The importance of these two studies is the application of both promastigote and amastigote proteins as sources for antigen discovery, as well as the use of sera from asymptomatic versus symptomatic dogs to characterize antibodies that arise at different stages of infection. This allows for identification of proper markers for early and advanced stages of the disease as well as knowledge about expression and antigenicity of proteins from each life stage of the parasite. Not surprisingly, in both studies, a decent number of hypothetical proteins show up. On one hand, these are not the best candidates one may look for, since we have no knowledge about their expression, function and so on. But on the other hand, I would see them as potentially interesting targets that could be worth studying. At least, we are narrowing down all the hypothetical proteins to ones for which we have data on expression and antigenicity.

In addition, the results of these studies and other studies of the similar nature should be cross-referenced in the public gene and protein databases, so that other researchers can readily access the new knowledge that has become available about these hypothetical proteins when looking them up. Once these sorts of data from various stydies start to accumulate in the databases, new patterns and insights might emerge that can lead us to an understanding of their function and possible roles in pathogenicity.

Coelho VT, Oliveira JS, Valadares DG, Chávez-Fumagalli MA, Duarte MC, Lage PS, Soto M, Santoro MM, Tavares CA, Fernandes AP, & Coelho EA (2012). Identification of Proteins in Promastigote and Amastigote-like Leishmania Using an Immunoproteomic Approach. PLoS neglected tropical diseases, 6 (1) PMID: 22272364

Costa MM, Andrade HM, Bartholomeu DC, Freitas LM, Pires SF, Chapeaurouge AD, Perales J, Ferreira AT, Giusta MS, Melo MN, & Gazzinelli RT (2011). Analysis of Leishmania chagasi by 2-D difference gel electrophoresis (2-D DIGE) and immunoproteomic: identification of novel candidate antigens for diagnostic tests and vaccine. Journal of proteome research, 10 (5), 2172-84 PMID: 21355625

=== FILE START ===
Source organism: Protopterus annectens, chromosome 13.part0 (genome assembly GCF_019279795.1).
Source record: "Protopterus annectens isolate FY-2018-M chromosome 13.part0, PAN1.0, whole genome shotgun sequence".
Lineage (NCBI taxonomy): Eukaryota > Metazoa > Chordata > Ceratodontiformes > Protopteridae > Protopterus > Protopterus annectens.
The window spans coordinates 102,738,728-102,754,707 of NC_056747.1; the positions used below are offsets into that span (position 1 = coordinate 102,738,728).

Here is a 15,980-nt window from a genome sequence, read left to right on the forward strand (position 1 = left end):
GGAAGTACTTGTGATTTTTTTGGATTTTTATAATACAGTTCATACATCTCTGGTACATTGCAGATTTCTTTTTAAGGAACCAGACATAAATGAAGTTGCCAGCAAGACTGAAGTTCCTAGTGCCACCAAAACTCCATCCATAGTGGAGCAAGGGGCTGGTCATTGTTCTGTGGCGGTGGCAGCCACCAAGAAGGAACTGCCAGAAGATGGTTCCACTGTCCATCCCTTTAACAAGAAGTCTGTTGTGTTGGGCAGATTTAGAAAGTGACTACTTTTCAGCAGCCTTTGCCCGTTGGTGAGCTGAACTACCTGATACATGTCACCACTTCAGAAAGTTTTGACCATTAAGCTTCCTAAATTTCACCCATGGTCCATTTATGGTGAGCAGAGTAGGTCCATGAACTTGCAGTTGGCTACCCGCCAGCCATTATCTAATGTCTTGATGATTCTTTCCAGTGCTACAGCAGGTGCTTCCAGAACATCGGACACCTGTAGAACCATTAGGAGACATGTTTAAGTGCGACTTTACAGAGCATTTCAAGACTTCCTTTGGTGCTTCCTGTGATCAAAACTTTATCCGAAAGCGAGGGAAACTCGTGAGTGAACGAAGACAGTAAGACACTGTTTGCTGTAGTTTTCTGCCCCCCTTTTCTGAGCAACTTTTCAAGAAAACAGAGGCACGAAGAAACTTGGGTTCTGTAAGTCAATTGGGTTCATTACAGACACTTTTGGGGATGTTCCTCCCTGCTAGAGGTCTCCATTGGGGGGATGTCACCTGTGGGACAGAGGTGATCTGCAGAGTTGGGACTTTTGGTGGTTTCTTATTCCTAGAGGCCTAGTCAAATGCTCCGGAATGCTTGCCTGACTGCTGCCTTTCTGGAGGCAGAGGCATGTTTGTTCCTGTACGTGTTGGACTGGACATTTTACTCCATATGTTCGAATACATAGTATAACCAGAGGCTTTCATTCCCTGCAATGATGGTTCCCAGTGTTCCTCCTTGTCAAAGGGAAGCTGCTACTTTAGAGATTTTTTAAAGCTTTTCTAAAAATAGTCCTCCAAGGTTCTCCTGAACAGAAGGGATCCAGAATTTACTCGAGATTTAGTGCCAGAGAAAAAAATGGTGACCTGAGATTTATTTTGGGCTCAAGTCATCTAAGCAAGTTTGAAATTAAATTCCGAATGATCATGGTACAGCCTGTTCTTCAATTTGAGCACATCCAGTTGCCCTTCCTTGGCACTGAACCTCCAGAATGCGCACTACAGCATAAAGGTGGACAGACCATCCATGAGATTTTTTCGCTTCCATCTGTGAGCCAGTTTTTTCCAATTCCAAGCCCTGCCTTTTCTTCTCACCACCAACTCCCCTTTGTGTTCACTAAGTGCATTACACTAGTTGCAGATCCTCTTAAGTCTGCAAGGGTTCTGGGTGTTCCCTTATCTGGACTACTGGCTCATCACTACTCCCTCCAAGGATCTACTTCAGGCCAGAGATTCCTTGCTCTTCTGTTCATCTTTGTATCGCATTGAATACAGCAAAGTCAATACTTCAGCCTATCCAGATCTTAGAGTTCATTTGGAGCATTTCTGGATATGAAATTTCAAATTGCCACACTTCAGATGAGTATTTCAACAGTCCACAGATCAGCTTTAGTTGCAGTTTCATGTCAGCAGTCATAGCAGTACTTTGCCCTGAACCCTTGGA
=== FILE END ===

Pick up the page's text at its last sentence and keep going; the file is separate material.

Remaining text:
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Model for parasitism: invasive/evase vs. pathoantigenic molecules

Posted by Kasra Hassani

A very interesting conceptual model for parasitic virulence was proposed by Chang et al. (2003) a few years ago and has been recently discussed in Leishmania and Leishmaniasis by Banuls et al. (2007). It has long been established that parasitic organisms, bacteria, protozoa, helminths etc. benefit from certain molecules that enable them establish infection within the host and cause pathogenicity. It can be said that the parasites are at the same time ‘visible’ and ‘invisible’ to the host.

Here I briefly introduce the model with Leishmania as the model organism. The idea is to define twp groups of effective molecules named invasive/evasive and pathoantigenic. The invasive/evasive molecules help the parasite to evade from the innate immune system and its microbicidal mechanisms to establish its infection. These molecules usually stay ‘invisible’ to the immune system and their expression might end after the establishment of infection. Good examples in the case for Leishmania are gp63 surface protease and the surface molecule lypophosphoglycan (LPG). Both of these molecules have crucial roles in evasion from the complement system, facilitation of phagocytosis and subversion of macrophage signalling to the parasite’s benefit. Their expression is slowed down and LPG is almost totally absent in Leishmania amastigotes. As expected, they also do not elicit an immune response.